Over the next 3 months the 'short' walks are on 4 March at Chilworth, 1 April in Bushy Park and 6 May in Teazle Wood. The 'longer' walks are on 11 March on Reigate Heath, 8 April at Rusper and 13 May around Albury and Blackheath. The 'strolls' take place on 18 March at Claremont Gardens, Esher, 22 April at White Down, Effingham, and 20 May in the Rhododendron Dell at Leith Hill. All the walks start at 10.30am from a specified meeting point and each one has a designated Walk Leader. Lifts can usually be arranged, if desired. If you are interested in any of them, long or short, Peter would be very pleased to give you more info, please ring him on 01372 378347.

  You can find full details about each walk in our latest LCA newsletter. Please call into the Letherhead Institute, at the top of Leatherhead High Street, and pick one up. This also gives information of the many activities and events which are arranged throughout the year by the LCA; or please ring Sarah, the LCA Administrator, on 01372 360508 with your questions.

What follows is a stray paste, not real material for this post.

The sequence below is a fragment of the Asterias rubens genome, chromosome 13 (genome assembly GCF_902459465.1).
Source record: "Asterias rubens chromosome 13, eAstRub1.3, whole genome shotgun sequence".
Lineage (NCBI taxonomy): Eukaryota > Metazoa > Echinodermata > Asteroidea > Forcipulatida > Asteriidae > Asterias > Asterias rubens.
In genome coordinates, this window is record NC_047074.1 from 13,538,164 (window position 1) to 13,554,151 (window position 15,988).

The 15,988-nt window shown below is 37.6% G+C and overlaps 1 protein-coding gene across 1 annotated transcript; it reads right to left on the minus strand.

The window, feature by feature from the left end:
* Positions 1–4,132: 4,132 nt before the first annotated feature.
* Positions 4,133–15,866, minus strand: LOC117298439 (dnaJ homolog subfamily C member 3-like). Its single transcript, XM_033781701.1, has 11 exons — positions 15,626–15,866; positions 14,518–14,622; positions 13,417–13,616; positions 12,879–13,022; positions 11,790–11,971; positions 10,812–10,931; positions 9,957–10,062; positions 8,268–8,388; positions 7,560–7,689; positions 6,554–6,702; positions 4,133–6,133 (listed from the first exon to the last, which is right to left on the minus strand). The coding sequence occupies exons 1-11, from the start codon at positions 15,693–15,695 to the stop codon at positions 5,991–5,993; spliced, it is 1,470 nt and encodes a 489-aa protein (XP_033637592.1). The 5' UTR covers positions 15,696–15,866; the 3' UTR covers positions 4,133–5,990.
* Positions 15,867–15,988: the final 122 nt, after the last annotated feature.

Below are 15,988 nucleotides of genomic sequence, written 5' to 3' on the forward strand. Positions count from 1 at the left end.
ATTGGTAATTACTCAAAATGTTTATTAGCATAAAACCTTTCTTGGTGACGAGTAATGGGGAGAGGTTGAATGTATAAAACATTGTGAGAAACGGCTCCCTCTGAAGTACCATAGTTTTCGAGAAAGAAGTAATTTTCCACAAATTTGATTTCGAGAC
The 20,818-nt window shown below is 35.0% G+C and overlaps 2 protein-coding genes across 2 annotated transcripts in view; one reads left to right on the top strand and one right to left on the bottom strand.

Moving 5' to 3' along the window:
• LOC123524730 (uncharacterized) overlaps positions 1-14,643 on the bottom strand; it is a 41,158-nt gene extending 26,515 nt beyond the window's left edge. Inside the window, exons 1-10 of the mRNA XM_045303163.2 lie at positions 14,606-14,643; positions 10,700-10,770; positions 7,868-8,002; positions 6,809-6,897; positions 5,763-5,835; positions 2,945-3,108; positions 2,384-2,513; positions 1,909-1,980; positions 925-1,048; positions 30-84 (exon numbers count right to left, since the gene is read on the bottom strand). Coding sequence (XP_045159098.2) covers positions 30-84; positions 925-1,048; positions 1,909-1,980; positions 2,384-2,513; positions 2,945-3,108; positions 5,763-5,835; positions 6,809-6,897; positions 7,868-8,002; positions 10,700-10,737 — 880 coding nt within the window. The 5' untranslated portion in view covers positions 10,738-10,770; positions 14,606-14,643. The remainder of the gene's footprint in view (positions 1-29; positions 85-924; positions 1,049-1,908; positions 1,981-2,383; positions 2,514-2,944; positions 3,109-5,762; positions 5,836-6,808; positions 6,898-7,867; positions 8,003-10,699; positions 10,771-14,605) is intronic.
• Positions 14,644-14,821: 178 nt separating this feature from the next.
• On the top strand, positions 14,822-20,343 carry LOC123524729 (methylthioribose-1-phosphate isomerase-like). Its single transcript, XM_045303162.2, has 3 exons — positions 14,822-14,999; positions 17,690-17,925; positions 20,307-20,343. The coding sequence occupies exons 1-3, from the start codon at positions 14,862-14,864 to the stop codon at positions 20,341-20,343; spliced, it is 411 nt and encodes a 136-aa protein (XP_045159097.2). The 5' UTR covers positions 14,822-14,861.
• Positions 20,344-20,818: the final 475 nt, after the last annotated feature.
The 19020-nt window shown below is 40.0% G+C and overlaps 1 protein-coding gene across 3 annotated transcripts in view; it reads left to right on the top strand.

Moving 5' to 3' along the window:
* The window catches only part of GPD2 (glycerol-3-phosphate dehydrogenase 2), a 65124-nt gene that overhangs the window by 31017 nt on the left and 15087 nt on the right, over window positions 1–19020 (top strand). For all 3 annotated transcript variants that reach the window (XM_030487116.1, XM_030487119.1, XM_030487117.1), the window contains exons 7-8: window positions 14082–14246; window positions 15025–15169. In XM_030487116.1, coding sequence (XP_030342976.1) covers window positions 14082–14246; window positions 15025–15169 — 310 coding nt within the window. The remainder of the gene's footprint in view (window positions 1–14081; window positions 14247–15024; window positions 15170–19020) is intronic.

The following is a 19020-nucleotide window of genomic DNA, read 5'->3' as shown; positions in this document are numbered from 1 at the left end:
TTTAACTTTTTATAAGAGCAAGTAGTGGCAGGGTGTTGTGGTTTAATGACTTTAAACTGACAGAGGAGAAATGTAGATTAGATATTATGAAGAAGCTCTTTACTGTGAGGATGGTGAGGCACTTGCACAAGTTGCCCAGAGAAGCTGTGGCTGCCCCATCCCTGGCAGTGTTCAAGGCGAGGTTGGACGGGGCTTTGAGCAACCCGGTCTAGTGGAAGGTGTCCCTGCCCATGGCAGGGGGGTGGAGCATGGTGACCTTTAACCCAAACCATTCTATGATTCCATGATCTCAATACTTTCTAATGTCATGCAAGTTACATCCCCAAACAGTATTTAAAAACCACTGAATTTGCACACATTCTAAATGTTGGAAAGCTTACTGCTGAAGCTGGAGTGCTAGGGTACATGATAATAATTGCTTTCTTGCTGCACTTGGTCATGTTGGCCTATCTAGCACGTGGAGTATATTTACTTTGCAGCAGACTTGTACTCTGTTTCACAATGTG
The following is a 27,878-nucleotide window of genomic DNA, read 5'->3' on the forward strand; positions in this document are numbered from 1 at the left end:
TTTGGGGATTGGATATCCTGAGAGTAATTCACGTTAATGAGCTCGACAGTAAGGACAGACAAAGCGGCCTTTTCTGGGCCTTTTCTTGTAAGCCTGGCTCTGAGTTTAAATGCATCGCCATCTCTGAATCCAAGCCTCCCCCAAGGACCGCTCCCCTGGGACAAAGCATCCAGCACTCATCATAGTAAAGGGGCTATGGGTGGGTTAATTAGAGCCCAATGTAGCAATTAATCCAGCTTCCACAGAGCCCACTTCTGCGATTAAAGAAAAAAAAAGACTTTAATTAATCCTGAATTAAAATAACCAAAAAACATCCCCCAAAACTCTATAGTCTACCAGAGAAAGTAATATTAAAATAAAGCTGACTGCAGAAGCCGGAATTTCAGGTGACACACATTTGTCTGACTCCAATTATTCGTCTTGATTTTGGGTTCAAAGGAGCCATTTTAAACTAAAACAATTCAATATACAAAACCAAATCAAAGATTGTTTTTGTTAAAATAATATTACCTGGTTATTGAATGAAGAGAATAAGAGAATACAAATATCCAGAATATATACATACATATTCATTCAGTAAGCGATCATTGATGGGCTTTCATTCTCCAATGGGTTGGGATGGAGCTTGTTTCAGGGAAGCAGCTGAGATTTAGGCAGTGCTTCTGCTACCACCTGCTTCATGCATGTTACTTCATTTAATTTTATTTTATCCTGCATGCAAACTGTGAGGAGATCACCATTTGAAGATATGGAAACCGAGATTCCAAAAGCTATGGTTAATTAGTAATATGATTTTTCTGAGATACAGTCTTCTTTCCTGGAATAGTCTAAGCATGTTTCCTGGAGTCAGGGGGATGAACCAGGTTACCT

LCA membership only costs £5 per year and our website is where you can find all the information to become a member of the LCA.  


If you’re confused by drawdown, annuity, tax wrappers and pots, you are definitely not alone. It sometimes feels like politicians are being deliberately obtuse - why don’t they use plain English when talking about pensions so we all know where we stand on this important issue?

Although other choices are available, including property or stocks and shares, saving into a private pension does offer the following tax advantages: